Analyzing Scope Creep

 

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During any particular project whether personal or professional, unanticipated issues may arise that could result in an increase in the scope of a project. For example, timelines may change or lengthen your duration of certain activities, both of which will directly impact your project’s schedule. In this week post, I will like to share a personal project in which I experienced scope creep. 

 

In my initial post for EDUC 6145, I shared my family experience with moving from a rental property to a property we purchase.  Because there were many planning and development mistakes from the beginning, the scope creep issues occurred in the very beginning stages of the “project.”  On the moving day, we didn’t have the necessary resources to carry the heavy furniture; therefore, we had to rent a dolly which was not accounted for in the budget. Then a critical step to contact the electricity company was missed caused a delay in the moving deadline and interrupted the schedule.

 

My family or the “stakeholder” didn’t take the issues very well. Because of the scope creep my husband had to take additional days off from work to finish moving, the budget increase because we had to rent the moving truck for extra days and recruit more manpower.

 

We are currently looking to move closer to our job, and I know I will have a better handle on the “project.”  I will ensure I have a schedule with the clear designated resource.  It will include important task, based on high-level priorities to lower level priorities.  I will communicate with my family the expectations and the timeline.  I will collaborate with my family and listen to any suggestion or feedback and incorporate any missed task.

 

Looking back, there are many things I could have done to manage these issues better and control the scope of the project.  It would have been very helpful to put together a work breakdown to ensure all the human resources were in place with the proper resources.  A good breakdown of support, communication plan, accountability matrix, resource allocation, and identify the key stakeholder would have made the “project” successful, on-time and within the budget allocated. The project manager must faithfully monitor and control the constraints of scope, time and resources for a project to be successful (Lynch & Roecker, 2007).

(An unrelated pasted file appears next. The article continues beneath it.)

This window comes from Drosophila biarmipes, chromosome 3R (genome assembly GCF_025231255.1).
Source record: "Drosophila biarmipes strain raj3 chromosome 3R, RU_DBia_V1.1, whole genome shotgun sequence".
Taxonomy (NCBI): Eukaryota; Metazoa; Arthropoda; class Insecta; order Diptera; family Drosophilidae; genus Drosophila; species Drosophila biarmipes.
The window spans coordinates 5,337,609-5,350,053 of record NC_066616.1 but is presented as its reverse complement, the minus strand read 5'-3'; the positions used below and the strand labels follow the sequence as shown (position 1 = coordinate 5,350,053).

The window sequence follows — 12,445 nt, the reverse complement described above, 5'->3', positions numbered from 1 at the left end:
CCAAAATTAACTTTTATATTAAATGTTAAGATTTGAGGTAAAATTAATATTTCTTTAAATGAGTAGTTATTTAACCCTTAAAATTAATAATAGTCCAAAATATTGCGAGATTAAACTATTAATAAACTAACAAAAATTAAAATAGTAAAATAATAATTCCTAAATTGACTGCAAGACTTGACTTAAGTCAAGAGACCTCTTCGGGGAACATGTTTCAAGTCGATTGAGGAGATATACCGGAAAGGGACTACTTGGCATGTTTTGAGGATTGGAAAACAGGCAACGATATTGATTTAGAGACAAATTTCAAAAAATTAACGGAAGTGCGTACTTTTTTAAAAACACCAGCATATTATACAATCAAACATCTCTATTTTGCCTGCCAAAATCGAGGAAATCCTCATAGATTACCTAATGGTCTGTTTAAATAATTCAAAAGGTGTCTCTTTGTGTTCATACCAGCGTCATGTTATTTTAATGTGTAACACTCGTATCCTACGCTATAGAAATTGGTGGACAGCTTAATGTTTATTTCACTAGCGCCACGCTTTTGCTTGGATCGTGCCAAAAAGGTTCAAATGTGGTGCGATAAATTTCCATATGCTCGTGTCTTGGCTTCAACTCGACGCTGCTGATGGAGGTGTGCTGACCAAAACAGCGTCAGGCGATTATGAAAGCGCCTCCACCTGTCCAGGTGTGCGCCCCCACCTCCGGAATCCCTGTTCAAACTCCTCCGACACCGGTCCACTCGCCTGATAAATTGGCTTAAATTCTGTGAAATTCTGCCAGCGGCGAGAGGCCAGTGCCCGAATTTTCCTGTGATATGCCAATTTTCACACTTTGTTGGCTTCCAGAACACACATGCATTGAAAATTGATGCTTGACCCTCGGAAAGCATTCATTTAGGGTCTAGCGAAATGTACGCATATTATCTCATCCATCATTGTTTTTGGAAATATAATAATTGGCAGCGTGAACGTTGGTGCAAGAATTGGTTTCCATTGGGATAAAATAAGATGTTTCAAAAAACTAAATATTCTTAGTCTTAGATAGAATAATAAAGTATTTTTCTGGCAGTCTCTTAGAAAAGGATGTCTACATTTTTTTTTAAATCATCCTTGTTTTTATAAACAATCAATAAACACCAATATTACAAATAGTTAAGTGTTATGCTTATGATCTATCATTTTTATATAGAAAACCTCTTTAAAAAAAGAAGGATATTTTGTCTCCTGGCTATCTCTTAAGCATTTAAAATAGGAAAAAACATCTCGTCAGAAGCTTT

References:

 

Lynch, M. M., & Roecker, J. (2007). Project managing e-learning: A handbook for successful design, delivery, and management. London: Routledge.

 

Portney, S. E., Mantel, S. J., Meredith, J. R., Shafer, S. M., & Sutton, M. M. (2008). Project management: Planning, scheduling, and controlling projects. Hoboken, NJ: John Wiley & Sons, Inc.

 

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About Madeline Casanova Portfolio

Madeline Casanova is an Instructional Designer living in Orlando, Florida. Her experience has been in higher education, where she has worked in various administrative roles such as a recruiter, and student-supporting roles. Madeline enjoys spending time with her family, being active, hanging out at coffee shops and is currently pursuing a Master’s degree in Instructional design and technology at Walden University.

Posted on February 17, 2017, in Uncategorized. Bookmark the permalink. 3 Comments.

  1. It is interesting how most of us never consider doing schedules, list, and financial break downs for planning in our personal lives with the exception of monthly financials. We generally calculate in our head the time and money which never seems to go as we plan. Share things such as moving is a great example of how we as instructional designers can incorporate our work with personal experiences. Thanks for sharing.

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  2. There is a free tool that is very easy to use and the app can be downloaded to your phone. It is called Meister Task. You can quickly add all the task that need to be done for the move. You can sit with your husband and brainstorm all the task that need to be completed to keep peace amongst your stakeholders and keep scope creep at bay. Good luck with this move.

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  3. I love how we can apply theses principles we are learning to everyday activities. When I think of project management it has normally been in the confines of some type of work project. Your story is a great example of how this learning can be universally applied to any undertaking large or small.

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